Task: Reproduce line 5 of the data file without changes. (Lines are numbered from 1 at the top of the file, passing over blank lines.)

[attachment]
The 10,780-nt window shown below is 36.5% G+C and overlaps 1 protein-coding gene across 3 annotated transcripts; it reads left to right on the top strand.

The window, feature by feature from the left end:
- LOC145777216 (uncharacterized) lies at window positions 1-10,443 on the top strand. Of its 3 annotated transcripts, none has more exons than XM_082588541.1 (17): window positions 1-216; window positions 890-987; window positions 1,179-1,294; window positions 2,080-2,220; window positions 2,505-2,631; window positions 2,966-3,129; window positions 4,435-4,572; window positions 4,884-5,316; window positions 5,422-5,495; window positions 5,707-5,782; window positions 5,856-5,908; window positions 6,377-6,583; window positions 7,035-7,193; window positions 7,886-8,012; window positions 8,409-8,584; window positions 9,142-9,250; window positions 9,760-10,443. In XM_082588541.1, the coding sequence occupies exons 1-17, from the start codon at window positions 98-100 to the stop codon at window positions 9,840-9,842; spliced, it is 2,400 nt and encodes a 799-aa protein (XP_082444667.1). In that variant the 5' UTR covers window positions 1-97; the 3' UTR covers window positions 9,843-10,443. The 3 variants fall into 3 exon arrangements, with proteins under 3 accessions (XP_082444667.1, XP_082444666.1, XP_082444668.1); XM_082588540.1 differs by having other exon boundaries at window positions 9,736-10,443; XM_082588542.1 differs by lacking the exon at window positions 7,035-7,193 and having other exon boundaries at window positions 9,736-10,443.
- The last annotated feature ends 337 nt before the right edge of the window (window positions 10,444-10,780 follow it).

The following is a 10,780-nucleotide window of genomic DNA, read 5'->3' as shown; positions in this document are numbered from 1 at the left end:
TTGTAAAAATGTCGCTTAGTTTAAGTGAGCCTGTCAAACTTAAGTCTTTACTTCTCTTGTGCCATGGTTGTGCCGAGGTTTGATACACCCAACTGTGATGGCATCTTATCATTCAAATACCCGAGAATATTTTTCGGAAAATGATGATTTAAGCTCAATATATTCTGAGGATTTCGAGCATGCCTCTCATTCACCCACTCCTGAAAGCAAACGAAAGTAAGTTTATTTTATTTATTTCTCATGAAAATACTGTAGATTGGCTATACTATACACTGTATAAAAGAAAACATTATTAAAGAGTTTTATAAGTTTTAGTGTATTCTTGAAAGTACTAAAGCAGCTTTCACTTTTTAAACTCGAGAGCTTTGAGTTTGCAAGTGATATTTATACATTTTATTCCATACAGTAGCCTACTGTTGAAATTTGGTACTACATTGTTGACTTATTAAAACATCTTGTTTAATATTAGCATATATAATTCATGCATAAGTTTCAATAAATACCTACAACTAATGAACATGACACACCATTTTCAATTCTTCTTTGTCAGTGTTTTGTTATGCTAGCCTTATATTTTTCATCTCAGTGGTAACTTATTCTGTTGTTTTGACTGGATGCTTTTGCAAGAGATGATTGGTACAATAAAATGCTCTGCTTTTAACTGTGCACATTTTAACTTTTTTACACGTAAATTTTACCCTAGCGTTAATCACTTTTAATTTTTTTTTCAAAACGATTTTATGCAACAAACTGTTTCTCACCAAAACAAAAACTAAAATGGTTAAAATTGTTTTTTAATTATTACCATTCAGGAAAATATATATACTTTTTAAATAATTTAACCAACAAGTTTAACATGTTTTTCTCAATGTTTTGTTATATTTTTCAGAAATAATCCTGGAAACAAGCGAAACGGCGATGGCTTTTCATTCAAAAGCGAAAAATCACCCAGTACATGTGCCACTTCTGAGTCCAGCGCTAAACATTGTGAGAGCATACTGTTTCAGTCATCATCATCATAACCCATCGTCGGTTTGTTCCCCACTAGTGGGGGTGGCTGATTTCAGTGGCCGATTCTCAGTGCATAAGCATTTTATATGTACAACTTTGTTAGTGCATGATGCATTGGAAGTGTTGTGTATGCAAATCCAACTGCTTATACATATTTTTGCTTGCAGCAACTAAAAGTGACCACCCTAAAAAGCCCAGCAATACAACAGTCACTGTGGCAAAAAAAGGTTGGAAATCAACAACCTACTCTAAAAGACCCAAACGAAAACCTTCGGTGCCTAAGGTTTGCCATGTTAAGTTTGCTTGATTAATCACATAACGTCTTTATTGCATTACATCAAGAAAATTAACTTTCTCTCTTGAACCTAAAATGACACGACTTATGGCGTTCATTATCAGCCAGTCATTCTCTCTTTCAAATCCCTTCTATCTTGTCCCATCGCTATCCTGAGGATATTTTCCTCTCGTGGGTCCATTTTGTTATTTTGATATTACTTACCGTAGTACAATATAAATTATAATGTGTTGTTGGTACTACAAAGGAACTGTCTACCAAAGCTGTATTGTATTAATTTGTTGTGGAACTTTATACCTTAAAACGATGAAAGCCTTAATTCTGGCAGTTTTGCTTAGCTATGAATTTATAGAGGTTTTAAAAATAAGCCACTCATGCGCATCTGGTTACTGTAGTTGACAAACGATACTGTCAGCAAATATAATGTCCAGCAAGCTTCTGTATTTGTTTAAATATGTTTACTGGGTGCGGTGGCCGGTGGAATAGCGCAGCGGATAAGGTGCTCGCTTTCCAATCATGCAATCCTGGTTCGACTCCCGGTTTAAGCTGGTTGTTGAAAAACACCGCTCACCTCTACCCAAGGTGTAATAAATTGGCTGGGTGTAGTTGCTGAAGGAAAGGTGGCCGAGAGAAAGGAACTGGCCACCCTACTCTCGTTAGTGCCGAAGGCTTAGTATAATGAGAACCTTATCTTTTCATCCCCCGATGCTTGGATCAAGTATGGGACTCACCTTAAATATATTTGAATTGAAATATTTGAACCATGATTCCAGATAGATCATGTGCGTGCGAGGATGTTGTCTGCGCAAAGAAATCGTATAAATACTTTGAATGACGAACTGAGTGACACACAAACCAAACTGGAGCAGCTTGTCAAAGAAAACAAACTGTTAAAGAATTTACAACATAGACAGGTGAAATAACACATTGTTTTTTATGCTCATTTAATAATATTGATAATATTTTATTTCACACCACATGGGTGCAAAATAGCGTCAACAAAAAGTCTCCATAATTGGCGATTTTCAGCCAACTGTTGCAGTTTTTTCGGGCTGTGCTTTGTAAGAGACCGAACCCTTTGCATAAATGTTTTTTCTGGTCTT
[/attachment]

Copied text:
The following is a 10,780-nucleotide window of genomic DNA, read 5'->3' as shown; positions in this document are numbered from 1 at the left end: